"We're not hassling anyone. If he killed our exchequer, I need to know about it."
"True. Something ripped the exchequer to shreds," she added to Gudrun.
"Who's on the throne?" Apparently trollwives didn't get out much.
"Ap Rhys. His queen is ap Rose."
"Oh, not him. Only thing dumber than that would be killing off an Owen's exchequer," she judged. I allowed myself a tiny glow of pride. "Then not only do they come and find you, they charge you for the cost of the exchequer."
"And the mule and the fifty pounds of fish that were buried with him," Conner added.
"Especially the mule, they're harder to replace than exchequers," Gannon nodded.
"If you're heading up to the keep, if you follow the river back up and bear a little to your left go out that door, you'll be on the other side of the river."
"At night," Meara added.
"Well, yeah. But there is a roadway right here, it'll save you having to go all the way back."
"Thank you very much," I told her.
"I don't really suggest you go up to the keep."
"That's all right, we'll go anyway."
"Done my part. Warned you," she shook her head.
"Particular reason?" Meara wanted to know.
"Dead people don't make good hosts."
"I think it might be because there's a ghost up there," Conner whispered. "And only one person has talked to the ghost in years and lived. These to me are all sound reasons, but not enough to stop an ap Rhys."
"I just want to make sure that there isn't something else that we should know about," Meara explained.
"Else. She wants there to be something else," he told the ceiling. "Oh, good. Gannon, we're traveling with madwomen."
"I hope you didn't just realize that," I told him with a smile.
"You're looking at somebody who looks as if she sat there with a dagger, or somebody else sat there with a dagger, going like this around her eye nine times," Meara touched her left eye.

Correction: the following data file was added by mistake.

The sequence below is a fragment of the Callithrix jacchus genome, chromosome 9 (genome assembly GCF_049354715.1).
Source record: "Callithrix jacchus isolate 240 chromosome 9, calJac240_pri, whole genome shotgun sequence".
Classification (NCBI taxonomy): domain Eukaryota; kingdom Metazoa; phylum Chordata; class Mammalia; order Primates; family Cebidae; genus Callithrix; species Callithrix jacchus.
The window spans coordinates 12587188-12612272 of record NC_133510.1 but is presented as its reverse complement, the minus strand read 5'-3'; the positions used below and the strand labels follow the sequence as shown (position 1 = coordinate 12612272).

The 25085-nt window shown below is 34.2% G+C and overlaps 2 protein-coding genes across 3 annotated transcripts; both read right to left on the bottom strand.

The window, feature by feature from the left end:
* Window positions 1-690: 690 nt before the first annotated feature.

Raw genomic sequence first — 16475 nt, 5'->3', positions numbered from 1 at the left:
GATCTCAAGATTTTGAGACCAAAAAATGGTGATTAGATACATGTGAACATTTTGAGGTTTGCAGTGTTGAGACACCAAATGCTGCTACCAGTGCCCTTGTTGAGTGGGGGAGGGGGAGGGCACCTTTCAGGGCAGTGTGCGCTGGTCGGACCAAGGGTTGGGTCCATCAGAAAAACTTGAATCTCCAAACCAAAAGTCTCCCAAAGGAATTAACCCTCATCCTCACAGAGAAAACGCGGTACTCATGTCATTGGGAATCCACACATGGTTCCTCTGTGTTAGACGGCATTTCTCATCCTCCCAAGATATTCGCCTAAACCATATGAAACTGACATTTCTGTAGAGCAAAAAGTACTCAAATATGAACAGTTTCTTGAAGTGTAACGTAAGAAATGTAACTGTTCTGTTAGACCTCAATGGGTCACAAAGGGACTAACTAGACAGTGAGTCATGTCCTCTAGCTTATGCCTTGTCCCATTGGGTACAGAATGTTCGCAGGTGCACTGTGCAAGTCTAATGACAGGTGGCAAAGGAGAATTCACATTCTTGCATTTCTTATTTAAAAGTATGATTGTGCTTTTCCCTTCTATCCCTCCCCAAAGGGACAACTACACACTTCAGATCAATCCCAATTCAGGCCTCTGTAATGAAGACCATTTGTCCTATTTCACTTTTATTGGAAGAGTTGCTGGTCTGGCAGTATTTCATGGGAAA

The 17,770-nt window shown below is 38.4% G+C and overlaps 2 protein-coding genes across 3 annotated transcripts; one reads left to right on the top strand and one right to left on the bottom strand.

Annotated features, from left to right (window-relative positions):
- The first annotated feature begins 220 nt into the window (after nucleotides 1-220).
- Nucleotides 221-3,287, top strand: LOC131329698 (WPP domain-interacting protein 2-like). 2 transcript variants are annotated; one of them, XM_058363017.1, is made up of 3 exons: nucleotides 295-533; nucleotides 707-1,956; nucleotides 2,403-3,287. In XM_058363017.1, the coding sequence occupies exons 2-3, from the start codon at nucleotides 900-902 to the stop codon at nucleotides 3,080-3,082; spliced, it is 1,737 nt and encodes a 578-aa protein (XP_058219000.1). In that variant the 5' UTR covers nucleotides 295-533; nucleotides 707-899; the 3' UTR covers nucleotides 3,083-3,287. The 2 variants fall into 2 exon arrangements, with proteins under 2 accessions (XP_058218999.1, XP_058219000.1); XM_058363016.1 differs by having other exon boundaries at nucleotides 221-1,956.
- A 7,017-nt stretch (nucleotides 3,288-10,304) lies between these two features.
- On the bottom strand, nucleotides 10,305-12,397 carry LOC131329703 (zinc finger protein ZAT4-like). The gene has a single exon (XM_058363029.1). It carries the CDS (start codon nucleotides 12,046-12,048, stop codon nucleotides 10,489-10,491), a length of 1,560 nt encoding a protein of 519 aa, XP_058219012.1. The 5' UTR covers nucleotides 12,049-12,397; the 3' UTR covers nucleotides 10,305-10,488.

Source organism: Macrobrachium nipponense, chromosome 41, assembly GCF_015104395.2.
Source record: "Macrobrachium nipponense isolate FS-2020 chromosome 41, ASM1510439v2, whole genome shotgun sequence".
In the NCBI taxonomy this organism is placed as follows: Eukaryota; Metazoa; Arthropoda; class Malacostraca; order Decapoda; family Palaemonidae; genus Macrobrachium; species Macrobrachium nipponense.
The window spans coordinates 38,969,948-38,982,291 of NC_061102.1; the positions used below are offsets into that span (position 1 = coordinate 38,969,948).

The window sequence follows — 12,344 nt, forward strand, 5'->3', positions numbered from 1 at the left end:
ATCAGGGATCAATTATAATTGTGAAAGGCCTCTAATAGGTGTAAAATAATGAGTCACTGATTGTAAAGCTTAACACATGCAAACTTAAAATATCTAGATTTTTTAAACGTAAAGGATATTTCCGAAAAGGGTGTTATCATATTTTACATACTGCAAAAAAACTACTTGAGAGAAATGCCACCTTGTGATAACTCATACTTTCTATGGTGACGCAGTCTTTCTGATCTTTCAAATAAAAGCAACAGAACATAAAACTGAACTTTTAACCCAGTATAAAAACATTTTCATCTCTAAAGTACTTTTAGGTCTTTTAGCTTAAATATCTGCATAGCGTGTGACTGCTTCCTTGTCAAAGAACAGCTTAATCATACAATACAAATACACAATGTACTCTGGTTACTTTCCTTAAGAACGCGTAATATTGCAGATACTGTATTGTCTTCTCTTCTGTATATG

"That is indeed an interesting scar you bear," I noted.
"I'll tell you about it sometime. According to my father it was the damn funniest thing you've ever seen."
"Interesting man, your father must be."
"My mother loves him dearly."
"We are indebted to you, Madame Gudrun," I told our hostess a bit more formally. "Thank you very much for your help."
"Nice house," Conner added, and we went down the passageway that opened into darkness. Meara had a spell that allowed her to see in the dark, but the rest of us were moving cautiously as we emerged on the other side of the river. The hut, viewed from this side, was also on the other side of the river. Interesting trick. Conner stared at it for a while, trying to figure out how it was done, before giving up.
We could sort of see the daylight on the other side of the river, which was somehow stranger than the reverse. We walked up the river, came out of the swamp, and reached the main causeway to the keep, which was a good five chariots wide.
"Damn. What kind of army did they have up here back then?" I wondered. And more importantly, why? Emer had had only twenty men under arms when his doom had fallen. The column Conner had seen had been about fifty beings.
"It was obviously very impressive, they've got the walls," Llweder noted.
Meara nodded. "That's a fair-sized keep, that's a fair investment. Do we want to check out the mine and the druid circle first?"
I shrugged. "Doesn't really matter what order we go in." Not to me, at least. The ghost might be miffed that we were wandering around his land without asking permission; on the other hand, the more information we had when we spoke to him, the better off we might be.
"Let's check out the druid circle, see if Tree Boy here can find any secret oghams in the trees."